“Saving the Environment” is a confusing way of phrasing the problem. Firstly it distances people from the problem. A head teacher in India while congratulating me on this expedition told me “It’s great what you are doing. I love the environment, trees and all that, it would be a shame if we lost it all.” as though the environment is a nice-to-have bonus, something pretty to look at on the drive to work. Secondly it obfuscates the fact that it is humanity that will suffer not the trees. The jet stream will still blow (though no one knows for sure where), clouds will still form at the top of thermal columns of air, wildlife, animals and plants will quietly uncomplainingly adapt, migrate, evolve or die out.

And humans will have to adapt, migrate, evolve or die out too. The ones best suited to adapting and migrating will be the rich ones. The ones without the money or the liberty to move freely around the planet will face the choice between evolving, and where that’s not possible, dying out.

So once again a valuable resource is being disproportionately exploited by people in wealthy nations, leaving a disproportionately high cost for people in poor nations.

I’m becoming more convinced that the mechanism for “Saving the environment” is universally linked to creating global social justice in the world. The two things are mutually dependent. In order to responsibly manage the pollution-storage-space environment there has to be social justice, and managing the environment will prevent social injustice.

Equal education, equal access to healthcare and equal access to global resources. But seeing as we can’t even eradicate poverty in the world I really don’t think we have any chance. Thank god I’m not a poor Indian.

People criticise the environmental credentials of this journey, sometimes rightly, sometimes wrongly. I’m bored of having the same discussions and clarifying confusions about “Biofuels: good or bad?” or “The Environmental Impact of Container Ships”. There’s a bigger point. Living in the UK and especially London, it’s impossible to escape wasteful consumption and being a “valuable member of society” (which actually means working somewhere in the industrialised cycle of turning resources into commodities and delivering them to consumers – and is presumably opposed to being a worthless member of society). By taking to the road and escaping that cycle by living in a truck, I believe, means I am contributing more towards creating a socially just world and therefore helping reduce the CO2 I’m responsible to an even greater degree than the act of running my bus on waste oils. A consumptive lifestyle, complicity with unfair resource exploitation is the root cause of a carbon intensive lifestyle and the fuel I put in my truck is only part of the picture.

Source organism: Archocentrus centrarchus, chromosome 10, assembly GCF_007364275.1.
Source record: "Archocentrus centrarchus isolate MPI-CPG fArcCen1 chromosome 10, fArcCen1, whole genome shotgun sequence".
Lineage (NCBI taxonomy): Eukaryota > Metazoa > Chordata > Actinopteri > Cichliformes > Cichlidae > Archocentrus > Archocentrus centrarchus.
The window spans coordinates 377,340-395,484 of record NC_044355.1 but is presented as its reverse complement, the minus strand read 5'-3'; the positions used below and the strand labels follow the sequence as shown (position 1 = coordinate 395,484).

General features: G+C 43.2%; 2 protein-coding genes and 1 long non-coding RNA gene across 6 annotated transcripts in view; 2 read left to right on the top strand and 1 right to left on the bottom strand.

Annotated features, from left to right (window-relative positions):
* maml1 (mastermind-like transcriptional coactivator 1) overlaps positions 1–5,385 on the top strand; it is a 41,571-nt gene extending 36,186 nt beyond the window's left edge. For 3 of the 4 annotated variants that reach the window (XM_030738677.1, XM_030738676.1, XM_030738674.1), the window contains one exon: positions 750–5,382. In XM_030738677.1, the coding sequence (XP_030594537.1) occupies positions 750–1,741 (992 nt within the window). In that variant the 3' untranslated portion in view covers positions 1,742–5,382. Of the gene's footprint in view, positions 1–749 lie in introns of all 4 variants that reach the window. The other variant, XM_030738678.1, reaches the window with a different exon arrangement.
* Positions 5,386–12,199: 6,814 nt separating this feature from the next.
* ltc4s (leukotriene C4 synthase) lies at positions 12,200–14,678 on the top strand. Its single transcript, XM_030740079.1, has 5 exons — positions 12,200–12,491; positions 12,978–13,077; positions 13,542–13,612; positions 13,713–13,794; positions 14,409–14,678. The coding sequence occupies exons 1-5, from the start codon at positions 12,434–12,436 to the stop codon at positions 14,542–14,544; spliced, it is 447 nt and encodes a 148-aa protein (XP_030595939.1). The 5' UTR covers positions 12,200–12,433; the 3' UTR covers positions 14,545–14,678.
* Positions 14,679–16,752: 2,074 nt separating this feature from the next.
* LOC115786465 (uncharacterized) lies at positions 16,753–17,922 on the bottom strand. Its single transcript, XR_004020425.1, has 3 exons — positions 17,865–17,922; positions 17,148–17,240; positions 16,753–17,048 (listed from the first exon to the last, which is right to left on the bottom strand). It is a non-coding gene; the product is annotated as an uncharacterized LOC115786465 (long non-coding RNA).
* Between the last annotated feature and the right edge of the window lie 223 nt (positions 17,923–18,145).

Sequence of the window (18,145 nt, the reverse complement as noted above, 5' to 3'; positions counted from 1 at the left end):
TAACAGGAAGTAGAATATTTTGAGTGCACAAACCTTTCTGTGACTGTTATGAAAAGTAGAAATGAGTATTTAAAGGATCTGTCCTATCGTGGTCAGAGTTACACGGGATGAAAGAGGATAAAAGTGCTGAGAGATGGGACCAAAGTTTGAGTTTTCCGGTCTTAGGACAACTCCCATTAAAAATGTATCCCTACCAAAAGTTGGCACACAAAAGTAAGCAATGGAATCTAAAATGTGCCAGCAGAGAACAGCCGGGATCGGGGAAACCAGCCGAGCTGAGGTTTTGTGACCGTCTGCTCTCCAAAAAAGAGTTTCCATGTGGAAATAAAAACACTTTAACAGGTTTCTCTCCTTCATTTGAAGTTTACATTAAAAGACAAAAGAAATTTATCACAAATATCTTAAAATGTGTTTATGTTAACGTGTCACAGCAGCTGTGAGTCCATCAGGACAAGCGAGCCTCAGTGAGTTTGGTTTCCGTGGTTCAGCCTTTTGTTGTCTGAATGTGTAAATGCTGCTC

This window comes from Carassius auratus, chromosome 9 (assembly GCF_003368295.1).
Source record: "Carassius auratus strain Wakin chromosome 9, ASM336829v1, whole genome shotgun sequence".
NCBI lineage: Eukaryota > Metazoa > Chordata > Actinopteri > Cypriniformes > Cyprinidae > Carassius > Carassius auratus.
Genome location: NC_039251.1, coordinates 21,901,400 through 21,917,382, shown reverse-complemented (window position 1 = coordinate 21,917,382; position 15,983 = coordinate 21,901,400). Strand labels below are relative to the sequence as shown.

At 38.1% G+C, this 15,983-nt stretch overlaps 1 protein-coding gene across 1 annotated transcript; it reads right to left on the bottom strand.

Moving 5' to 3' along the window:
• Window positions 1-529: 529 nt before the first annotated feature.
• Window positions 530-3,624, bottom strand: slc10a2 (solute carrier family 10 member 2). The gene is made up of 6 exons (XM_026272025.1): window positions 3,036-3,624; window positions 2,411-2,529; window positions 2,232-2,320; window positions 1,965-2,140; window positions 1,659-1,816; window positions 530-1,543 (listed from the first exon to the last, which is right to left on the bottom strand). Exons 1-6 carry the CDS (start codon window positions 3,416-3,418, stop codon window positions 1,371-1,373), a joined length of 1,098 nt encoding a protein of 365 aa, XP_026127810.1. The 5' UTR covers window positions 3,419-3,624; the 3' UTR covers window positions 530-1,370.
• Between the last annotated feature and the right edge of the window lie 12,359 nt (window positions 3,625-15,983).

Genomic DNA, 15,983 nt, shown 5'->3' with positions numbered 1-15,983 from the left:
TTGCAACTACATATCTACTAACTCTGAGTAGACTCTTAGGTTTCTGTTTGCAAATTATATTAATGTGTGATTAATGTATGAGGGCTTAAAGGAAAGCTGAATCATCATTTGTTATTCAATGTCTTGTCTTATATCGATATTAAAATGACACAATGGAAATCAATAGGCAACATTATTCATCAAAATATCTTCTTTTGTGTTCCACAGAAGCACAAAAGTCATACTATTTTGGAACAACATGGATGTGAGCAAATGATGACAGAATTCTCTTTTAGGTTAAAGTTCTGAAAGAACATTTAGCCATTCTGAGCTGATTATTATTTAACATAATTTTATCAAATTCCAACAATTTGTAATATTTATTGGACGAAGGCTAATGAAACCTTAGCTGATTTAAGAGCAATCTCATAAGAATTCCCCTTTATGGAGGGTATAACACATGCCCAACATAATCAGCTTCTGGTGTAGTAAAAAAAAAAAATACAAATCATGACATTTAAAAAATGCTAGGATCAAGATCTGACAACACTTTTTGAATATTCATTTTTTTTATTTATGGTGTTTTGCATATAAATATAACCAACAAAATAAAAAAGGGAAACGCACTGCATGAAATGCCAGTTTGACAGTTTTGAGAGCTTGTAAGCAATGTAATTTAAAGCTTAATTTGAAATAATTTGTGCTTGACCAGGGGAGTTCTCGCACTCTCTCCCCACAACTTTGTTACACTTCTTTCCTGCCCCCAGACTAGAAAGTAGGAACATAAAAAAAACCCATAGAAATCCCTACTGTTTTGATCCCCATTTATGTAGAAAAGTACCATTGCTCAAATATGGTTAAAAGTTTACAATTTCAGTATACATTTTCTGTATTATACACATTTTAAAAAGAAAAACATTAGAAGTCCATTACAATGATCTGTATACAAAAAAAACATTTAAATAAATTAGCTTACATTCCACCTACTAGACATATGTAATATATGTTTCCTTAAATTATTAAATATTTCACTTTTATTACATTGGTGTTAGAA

In an interview this week I was asked what people can do to help the environment and I said, “I don’t know, they have to figure it out for themselves.” I’m not a role model with easy pithy consumable answers, and if I said they have to quit their jobs, let all their hire-purchase electronics be repossessed, move out of the city and plant tomatoes, most people would understandably think I’m even more of a naive idealist idiot than they already do.

1 comment:

What do you think?